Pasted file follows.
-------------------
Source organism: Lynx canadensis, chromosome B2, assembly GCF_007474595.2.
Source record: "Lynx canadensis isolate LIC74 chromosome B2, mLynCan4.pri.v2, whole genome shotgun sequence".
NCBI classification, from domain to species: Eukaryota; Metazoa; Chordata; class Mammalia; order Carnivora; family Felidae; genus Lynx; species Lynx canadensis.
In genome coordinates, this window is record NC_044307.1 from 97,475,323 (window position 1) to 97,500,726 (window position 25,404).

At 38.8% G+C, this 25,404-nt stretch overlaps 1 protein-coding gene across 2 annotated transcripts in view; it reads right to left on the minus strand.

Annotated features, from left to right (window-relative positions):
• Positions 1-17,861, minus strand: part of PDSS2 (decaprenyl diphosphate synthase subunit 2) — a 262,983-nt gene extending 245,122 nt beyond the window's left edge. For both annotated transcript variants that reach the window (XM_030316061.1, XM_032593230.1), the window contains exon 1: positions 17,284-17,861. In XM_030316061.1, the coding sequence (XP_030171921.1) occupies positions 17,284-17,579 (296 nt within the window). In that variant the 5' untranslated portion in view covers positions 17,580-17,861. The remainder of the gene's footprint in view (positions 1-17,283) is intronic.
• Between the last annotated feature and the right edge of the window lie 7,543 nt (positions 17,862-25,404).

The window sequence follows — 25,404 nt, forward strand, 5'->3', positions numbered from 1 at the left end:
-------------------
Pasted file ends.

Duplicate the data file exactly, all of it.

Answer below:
Source organism: Lynx canadensis, chromosome B2, assembly GCF_007474595.2.
Source record: "Lynx canadensis isolate LIC74 chromosome B2, mLynCan4.pri.v2, whole genome shotgun sequence".
NCBI classification, from domain to species: Eukaryota; Metazoa; Chordata; class Mammalia; order Carnivora; family Felidae; genus Lynx; species Lynx canadensis.
In genome coordinates, this window is record NC_044307.1 from 97,475,323 (window position 1) to 97,500,726 (window position 25,404).

At 38.8% G+C, this 25,404-nt stretch overlaps 1 protein-coding gene across 2 annotated transcripts in view; it reads right to left on the minus strand.

Annotated features, from left to right (window-relative positions):
• Positions 1-17,861, minus strand: part of PDSS2 (decaprenyl diphosphate synthase subunit 2) — a 262,983-nt gene extending 245,122 nt beyond the window's left edge. For both annotated transcript variants that reach the window (XM_030316061.1, XM_032593230.1), the window contains exon 1: positions 17,284-17,861. In XM_030316061.1, the coding sequence (XP_030171921.1) occupies positions 17,284-17,579 (296 nt within the window). In that variant the 5' untranslated portion in view covers positions 17,580-17,861. The remainder of the gene's footprint in view (positions 1-17,283) is intronic.
• Between the last annotated feature and the right edge of the window lie 7,543 nt (positions 17,862-25,404).

The window sequence follows — 25,404 nt, forward strand, 5'->3', positions numbered from 1 at the left end: